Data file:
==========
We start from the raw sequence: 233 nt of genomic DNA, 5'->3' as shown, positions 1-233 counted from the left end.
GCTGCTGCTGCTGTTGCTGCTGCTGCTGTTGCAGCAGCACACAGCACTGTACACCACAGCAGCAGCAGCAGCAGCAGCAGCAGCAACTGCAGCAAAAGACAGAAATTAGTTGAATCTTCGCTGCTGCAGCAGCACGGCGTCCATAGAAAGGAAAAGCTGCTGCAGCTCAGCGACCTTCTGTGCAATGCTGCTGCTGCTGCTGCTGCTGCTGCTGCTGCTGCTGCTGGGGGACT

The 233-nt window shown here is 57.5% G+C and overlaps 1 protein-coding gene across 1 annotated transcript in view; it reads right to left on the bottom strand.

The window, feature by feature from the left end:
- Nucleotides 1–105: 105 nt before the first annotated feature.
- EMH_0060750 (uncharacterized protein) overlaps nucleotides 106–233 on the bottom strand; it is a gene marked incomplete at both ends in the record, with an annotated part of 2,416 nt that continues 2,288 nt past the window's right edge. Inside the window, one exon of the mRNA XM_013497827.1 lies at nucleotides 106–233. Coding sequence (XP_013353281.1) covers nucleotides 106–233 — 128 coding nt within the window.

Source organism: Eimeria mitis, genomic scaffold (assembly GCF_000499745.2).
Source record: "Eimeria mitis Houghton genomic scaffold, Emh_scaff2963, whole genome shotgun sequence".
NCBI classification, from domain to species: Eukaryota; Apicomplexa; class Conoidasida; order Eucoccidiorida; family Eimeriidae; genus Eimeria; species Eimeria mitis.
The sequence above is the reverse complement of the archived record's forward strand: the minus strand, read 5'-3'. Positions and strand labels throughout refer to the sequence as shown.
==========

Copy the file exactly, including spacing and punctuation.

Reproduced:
We start from the raw sequence: 233 nt of genomic DNA, 5'->3' as shown, positions 1-233 counted from the left end.
GCTGCTGCTGCTGTTGCTGCTGCTGCTGTTGCAGCAGCACACAGCACTGTACACCACAGCAGCAGCAGCAGCAGCAGCAGCAGCAACTGCAGCAAAAGACAGAAATTAGTTGAATCTTCGCTGCTGCAGCAGCACGGCGTCCATAGAAAGGAAAAGCTGCTGCAGCTCAGCGACCTTCTGTGCAATGCTGCTGCTGCTGCTGCTGCTGCTGCTGCTGCTGCTGCTGGGGGACT

The 233-nt window shown here is 57.5% G+C and overlaps 1 protein-coding gene across 1 annotated transcript in view; it reads right to left on the bottom strand.

The window, feature by feature from the left end:
- Nucleotides 1–105: 105 nt before the first annotated feature.
- EMH_0060750 (uncharacterized protein) overlaps nucleotides 106–233 on the bottom strand; it is a gene marked incomplete at both ends in the record, with an annotated part of 2,416 nt that continues 2,288 nt past the window's right edge. Inside the window, one exon of the mRNA XM_013497827.1 lies at nucleotides 106–233. Coding sequence (XP_013353281.1) covers nucleotides 106–233 — 128 coding nt within the window.

Source organism: Eimeria mitis, genomic scaffold (assembly GCF_000499745.2).
Source record: "Eimeria mitis Houghton genomic scaffold, Emh_scaff2963, whole genome shotgun sequence".
NCBI classification, from domain to species: Eukaryota; Apicomplexa; class Conoidasida; order Eucoccidiorida; family Eimeriidae; genus Eimeria; species Eimeria mitis.
The sequence above is the reverse complement of the archived record's forward strand: the minus strand, read 5'-3'. Positions and strand labels throughout refer to the sequence as shown.